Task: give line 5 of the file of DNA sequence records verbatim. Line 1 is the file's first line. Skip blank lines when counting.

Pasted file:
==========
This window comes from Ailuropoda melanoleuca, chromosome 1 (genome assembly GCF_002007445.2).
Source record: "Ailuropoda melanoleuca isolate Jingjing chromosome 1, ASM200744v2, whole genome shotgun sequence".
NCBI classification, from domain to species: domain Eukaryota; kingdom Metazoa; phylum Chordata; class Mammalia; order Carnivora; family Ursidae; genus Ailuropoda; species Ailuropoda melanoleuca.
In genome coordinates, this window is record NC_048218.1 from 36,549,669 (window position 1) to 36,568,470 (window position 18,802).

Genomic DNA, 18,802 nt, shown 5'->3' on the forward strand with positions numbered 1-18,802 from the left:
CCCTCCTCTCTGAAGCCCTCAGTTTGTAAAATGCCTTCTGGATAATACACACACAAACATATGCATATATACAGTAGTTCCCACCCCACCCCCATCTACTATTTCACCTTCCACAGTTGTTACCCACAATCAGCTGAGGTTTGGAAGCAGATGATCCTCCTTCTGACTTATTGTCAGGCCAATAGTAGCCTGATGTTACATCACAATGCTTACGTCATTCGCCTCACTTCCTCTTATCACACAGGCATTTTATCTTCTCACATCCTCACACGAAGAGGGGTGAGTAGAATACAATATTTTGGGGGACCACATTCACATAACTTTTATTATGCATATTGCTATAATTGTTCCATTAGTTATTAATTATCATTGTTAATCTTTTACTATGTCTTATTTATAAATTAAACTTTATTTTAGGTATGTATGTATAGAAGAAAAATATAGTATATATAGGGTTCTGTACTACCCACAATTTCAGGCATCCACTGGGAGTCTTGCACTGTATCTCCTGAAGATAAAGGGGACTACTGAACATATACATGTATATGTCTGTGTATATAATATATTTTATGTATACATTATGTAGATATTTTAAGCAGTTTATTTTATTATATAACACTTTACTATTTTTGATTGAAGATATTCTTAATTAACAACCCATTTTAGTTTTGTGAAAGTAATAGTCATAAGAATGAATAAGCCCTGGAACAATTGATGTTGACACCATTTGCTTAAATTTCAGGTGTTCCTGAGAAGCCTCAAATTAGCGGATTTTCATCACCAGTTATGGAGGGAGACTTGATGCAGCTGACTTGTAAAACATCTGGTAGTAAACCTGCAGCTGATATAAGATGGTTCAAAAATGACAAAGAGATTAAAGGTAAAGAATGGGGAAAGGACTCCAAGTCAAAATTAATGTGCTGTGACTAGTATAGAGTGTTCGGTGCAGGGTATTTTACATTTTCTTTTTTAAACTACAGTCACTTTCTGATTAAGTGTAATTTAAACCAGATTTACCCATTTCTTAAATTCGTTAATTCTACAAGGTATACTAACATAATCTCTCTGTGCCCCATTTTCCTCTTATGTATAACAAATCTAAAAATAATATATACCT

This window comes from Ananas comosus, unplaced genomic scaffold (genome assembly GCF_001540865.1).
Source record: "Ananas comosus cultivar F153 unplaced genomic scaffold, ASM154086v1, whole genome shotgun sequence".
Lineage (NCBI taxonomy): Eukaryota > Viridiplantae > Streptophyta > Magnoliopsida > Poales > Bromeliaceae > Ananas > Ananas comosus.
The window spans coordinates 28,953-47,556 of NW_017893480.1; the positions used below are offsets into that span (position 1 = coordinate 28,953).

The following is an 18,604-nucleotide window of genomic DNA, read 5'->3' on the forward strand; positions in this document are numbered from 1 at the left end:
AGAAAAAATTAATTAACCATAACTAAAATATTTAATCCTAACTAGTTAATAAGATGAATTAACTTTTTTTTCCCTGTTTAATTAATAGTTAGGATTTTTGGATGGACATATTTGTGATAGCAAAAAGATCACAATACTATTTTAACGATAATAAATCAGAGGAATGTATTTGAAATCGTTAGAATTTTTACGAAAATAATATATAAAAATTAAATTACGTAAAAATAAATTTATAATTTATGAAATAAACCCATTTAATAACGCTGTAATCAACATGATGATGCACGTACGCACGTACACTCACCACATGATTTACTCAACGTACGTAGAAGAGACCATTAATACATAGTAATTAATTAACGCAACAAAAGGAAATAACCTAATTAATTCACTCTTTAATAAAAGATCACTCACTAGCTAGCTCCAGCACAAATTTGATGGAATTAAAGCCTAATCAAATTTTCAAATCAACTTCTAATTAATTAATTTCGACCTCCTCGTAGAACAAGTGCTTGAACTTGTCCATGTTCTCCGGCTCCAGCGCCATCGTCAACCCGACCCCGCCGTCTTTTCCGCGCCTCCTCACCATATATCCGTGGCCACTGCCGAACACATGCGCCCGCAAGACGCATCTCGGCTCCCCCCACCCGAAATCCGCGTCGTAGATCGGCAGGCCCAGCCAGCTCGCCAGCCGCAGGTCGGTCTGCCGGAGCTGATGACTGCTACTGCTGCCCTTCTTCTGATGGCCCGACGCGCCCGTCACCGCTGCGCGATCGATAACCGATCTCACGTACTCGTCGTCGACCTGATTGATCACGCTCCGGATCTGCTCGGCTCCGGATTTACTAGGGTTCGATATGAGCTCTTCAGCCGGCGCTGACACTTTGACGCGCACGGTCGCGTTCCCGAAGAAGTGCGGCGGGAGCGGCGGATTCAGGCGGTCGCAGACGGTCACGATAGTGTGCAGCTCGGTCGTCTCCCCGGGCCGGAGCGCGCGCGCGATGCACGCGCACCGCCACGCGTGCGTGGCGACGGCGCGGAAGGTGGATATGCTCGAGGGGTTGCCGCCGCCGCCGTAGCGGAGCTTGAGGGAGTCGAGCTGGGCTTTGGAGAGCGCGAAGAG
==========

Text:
Genomic DNA, 18,802 nt, shown 5'->3' on the forward strand with positions numbered 1-18,802 from the left: